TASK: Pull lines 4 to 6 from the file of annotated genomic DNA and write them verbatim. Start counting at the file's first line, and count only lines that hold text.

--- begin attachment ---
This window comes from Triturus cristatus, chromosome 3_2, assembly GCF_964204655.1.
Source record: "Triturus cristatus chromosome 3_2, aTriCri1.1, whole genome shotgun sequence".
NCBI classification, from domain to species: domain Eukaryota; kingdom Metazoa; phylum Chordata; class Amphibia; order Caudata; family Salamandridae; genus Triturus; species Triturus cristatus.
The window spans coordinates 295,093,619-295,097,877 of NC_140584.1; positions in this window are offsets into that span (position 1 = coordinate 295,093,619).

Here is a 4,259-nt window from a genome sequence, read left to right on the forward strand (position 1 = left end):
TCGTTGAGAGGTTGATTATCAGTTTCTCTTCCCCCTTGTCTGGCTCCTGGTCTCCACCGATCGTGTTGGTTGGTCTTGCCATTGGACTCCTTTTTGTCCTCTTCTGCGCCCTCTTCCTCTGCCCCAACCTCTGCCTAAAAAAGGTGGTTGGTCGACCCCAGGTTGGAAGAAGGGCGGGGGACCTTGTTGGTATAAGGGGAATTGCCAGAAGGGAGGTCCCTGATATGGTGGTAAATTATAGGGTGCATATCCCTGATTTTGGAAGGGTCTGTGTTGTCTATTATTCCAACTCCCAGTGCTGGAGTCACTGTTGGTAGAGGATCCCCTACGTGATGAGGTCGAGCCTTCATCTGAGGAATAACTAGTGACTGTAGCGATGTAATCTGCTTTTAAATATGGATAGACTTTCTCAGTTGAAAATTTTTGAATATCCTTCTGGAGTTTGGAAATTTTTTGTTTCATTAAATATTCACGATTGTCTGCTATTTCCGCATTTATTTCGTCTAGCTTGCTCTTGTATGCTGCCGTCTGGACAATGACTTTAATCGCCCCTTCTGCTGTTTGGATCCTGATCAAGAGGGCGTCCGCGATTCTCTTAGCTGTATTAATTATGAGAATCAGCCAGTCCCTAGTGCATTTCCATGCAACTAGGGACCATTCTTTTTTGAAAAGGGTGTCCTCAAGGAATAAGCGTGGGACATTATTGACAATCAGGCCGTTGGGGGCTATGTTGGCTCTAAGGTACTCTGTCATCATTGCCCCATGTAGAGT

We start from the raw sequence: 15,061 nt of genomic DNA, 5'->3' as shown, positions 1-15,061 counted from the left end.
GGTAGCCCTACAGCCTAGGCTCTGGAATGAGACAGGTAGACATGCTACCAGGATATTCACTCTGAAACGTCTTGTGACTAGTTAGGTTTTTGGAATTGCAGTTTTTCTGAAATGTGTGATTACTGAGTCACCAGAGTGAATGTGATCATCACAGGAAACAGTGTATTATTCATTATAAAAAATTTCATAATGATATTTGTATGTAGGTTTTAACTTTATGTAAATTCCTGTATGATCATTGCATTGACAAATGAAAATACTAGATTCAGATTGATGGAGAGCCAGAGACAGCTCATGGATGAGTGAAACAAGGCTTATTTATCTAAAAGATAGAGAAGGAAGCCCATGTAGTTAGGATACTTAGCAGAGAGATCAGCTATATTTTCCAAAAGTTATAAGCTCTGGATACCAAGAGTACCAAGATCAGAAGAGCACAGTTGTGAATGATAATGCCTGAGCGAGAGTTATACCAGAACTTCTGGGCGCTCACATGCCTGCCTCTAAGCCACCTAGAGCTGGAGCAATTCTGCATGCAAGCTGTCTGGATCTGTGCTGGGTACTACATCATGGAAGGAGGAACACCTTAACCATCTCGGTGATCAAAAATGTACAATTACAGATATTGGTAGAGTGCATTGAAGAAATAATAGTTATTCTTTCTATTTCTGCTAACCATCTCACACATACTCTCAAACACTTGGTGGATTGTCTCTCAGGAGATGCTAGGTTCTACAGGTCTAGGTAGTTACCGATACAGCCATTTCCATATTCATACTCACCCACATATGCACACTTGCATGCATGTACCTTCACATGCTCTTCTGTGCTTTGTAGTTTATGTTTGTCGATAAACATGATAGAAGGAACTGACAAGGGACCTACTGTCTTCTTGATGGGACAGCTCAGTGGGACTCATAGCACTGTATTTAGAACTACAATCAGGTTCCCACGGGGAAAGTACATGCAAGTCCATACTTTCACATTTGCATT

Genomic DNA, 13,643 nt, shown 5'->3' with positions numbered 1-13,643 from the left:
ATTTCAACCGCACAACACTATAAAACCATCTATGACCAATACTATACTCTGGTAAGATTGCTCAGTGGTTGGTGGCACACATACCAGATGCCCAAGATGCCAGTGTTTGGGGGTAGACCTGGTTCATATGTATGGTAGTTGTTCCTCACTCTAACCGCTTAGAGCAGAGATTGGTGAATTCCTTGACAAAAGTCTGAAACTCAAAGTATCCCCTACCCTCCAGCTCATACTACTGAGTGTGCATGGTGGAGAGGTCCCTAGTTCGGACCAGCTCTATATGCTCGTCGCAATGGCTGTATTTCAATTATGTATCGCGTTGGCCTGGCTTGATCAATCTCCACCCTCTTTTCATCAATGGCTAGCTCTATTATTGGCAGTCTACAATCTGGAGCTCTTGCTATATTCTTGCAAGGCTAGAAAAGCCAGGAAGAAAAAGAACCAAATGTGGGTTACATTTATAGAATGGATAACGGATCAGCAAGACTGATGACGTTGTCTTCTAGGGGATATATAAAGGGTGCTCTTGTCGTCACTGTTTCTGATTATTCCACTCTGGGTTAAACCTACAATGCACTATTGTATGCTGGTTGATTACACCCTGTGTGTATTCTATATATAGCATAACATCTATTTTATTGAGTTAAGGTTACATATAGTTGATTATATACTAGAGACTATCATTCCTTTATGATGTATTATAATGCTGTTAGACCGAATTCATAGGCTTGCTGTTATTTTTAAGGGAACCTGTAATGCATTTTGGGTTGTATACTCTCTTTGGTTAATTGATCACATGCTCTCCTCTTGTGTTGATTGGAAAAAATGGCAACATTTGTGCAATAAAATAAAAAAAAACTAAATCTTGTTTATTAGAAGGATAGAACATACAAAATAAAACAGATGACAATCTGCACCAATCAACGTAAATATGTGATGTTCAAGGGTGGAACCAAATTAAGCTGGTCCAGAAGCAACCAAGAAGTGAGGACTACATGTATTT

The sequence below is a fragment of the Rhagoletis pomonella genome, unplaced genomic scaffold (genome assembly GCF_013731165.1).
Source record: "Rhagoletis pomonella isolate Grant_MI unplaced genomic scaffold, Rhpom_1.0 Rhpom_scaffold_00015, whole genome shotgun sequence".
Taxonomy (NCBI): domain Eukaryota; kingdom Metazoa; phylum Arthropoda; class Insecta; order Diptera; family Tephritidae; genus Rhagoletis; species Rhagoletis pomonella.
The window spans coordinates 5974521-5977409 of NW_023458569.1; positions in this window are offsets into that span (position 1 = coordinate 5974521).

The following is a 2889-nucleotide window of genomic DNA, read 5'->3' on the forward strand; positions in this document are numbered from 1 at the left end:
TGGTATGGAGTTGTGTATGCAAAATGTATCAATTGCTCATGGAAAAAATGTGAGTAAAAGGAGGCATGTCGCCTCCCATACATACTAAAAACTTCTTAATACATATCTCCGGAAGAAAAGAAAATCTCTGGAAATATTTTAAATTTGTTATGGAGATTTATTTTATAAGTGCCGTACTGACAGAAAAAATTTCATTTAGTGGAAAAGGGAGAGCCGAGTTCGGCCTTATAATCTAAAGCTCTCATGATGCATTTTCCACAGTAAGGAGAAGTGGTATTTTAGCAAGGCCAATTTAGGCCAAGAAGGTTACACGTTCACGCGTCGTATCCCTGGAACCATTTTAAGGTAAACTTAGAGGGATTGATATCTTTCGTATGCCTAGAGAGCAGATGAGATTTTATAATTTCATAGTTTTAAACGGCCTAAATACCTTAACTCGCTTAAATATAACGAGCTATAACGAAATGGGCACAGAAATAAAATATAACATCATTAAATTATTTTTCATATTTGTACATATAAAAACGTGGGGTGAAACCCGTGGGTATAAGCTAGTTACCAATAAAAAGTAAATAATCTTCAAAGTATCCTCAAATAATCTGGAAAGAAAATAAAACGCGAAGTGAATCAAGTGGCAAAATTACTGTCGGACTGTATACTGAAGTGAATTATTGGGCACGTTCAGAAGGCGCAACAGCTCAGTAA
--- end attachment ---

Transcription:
The window spans coordinates 295,093,619-295,097,877 of NC_140584.1; positions in this window are offsets into that span (position 1 = coordinate 295,093,619).

Here is a 4,259-nt window from a genome sequence, read left to right on the forward strand (position 1 = left end):
TCGTTGAGAGGTTGATTATCAGTTTCTCTTCCCCCTTGTCTGGCTCCTGGTCTCCACCGATCGTGTTGGTTGGTCTTGCCATTGGACTCCTTTTTGTCCTCTTCTGCGCCCTCTTCCTCTGCCCCAACCTCTGCCTAAAAAAGGTGGTTGGTCGACCCCAGGTTGGAAGAAGGGCGGGGGACCTTGTTGGTATAAGGGGAATTGCCAGAAGGGAGGTCCCTGATATGGTGGTAAATTATAGGGTGCATATCCCTGATTTTGGAAGGGTCTGTGTTGTCTATTATTCCAACTCCCAGTGCTGGAGTCACTGTTGGTAGAGGATCCCCTACGTGATGAGGTCGAGCCTTCATCTGAGGAATAACTAGTGACTGTAGCGATGTAATCTGCTTTTAAATATGGATAGACTTTCTCAGTTGAAAATTTTTGAATATCCTTCTGGAGTTTGGAAATTTTTTGTTTCATTAAATATTCACGATTGTCTGCTATTTCCGCATTTATTTCGTCTAGCTTGCTCTTGTATGCTGCCGTCTGGACAATGACTTTAATCGCCCCTTCTGCTGTTTGGATCCTGATCAAGAGGGCGTCCGCGATTCTCTTAGCTGTATTAATTATGAGAATCAGCCAGTCCCTAGTGCATTTCCATGCAACTAGGGACCATTCTTTTTTGAAAAGGGTGTCCTCAAGGAATAAGCGTGGGACATTATTGACAATCAGGCCGTTGGGGGCTATGTTGGCTCTAAGGTACTCTGTCATCATTGCCCCATGTAGAGT